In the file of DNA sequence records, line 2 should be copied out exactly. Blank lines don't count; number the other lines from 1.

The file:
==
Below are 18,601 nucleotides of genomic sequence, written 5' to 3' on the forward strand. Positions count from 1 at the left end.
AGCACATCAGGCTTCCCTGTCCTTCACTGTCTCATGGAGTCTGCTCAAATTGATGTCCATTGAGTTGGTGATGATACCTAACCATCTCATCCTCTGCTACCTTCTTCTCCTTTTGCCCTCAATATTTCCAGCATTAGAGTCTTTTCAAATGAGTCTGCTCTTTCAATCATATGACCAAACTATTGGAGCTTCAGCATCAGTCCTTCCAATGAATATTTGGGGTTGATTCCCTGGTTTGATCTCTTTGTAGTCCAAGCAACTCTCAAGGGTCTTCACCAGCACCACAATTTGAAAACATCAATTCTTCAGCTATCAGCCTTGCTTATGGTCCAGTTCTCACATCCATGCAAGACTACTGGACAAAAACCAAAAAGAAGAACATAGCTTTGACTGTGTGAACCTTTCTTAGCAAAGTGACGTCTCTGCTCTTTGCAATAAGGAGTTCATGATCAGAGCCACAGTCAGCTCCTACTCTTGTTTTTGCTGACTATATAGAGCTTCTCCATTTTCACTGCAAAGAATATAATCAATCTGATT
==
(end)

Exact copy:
AGCACATCAGGCTTCCCTGTCCTTCACTGTCTCATGGAGTCTGCTCAAATTGATGTCCATTGAGTTGGTGATGATACCTAACCATCTCATCCTCTGCTACCTTCTTCTCCTTTTGCCCTCAATATTTCCAGCATTAGAGTCTTTTCAAATGAGTCTGCTCTTTCAATCATATGACCAAACTATTGGAGCTTCAGCATCAGTCCTTCCAATGAATATTTGGGGTTGATTCCCTGGTTTGATCTCTTTGTAGTCCAAGCAACTCTCAAGGGTCTTCACCAGCACCACAATTTGAAAACATCAATTCTTCAGCTATCAGCCTTGCTTATGGTCCAGTTCTCACATCCATGCAAGACTACTGGACAAAAACCAAAAAGAAGAACATAGCTTTGACTGTGTGAACCTTTCTTAGCAAAGTGACGTCTCTGCTCTTTGCAATAAGGAGTTCATGATCAGAGCCACAGTCAGCTCCTACTCTTGTTTTTGCTGACTATATAGAGCTTCTCCATTTTCACTGCAAAGAATATAATCAATCTGATT